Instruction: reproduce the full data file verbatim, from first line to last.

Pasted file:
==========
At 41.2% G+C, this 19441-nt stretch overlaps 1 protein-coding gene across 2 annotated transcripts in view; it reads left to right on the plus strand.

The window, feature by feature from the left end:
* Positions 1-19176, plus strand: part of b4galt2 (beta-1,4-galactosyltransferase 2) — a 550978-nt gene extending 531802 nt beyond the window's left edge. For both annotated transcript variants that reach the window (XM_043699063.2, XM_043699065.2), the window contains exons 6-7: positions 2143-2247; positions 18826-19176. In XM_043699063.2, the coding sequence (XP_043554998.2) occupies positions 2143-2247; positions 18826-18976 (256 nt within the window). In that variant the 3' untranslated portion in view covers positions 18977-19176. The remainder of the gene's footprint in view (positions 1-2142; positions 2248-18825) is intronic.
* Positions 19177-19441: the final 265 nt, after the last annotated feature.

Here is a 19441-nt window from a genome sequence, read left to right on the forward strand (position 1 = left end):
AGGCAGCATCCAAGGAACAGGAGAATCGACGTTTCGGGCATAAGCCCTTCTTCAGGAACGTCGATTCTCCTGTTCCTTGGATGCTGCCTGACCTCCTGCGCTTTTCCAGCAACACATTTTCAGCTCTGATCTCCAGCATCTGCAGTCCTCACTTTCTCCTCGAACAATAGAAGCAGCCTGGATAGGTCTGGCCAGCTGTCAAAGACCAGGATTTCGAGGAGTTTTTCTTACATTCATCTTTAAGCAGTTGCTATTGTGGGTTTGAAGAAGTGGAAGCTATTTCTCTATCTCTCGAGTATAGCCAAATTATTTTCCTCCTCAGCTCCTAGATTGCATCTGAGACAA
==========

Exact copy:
At 41.2% G+C, this 19441-nt stretch overlaps 1 protein-coding gene across 2 annotated transcripts in view; it reads left to right on the plus strand.

The window, feature by feature from the left end:
* Positions 1-19176, plus strand: part of b4galt2 (beta-1,4-galactosyltransferase 2) — a 550978-nt gene extending 531802 nt beyond the window's left edge. For both annotated transcript variants that reach the window (XM_043699063.2, XM_043699065.2), the window contains exons 6-7: positions 2143-2247; positions 18826-19176. In XM_043699063.2, the coding sequence (XP_043554998.2) occupies positions 2143-2247; positions 18826-18976 (256 nt within the window). In that variant the 3' untranslated portion in view covers positions 18977-19176. The remainder of the gene's footprint in view (positions 1-2142; positions 2248-18825) is intronic.
* Positions 19177-19441: the final 265 nt, after the last annotated feature.

Here is a 19441-nt window from a genome sequence, read left to right on the forward strand (position 1 = left end):
AGGCAGCATCCAAGGAACAGGAGAATCGACGTTTCGGGCATAAGCCCTTCTTCAGGAACGTCGATTCTCCTGTTCCTTGGATGCTGCCTGACCTCCTGCGCTTTTCCAGCAACACATTTTCAGCTCTGATCTCCAGCATCTGCAGTCCTCACTTTCTCCTCGAACAATAGAAGCAGCCTGGATAGGTCTGGCCAGCTGTCAAAGACCAGGATTTCGAGGAGTTTTTCTTACATTCATCTTTAAGCAGTTGCTATTGTGGGTTTGAAGAAGTGGAAGCTATTTCTCTATCTCTCGAGTATAGCCAAATTATTTTCCTCCTCAGCTCCTAGATTGCATCTGAGACAA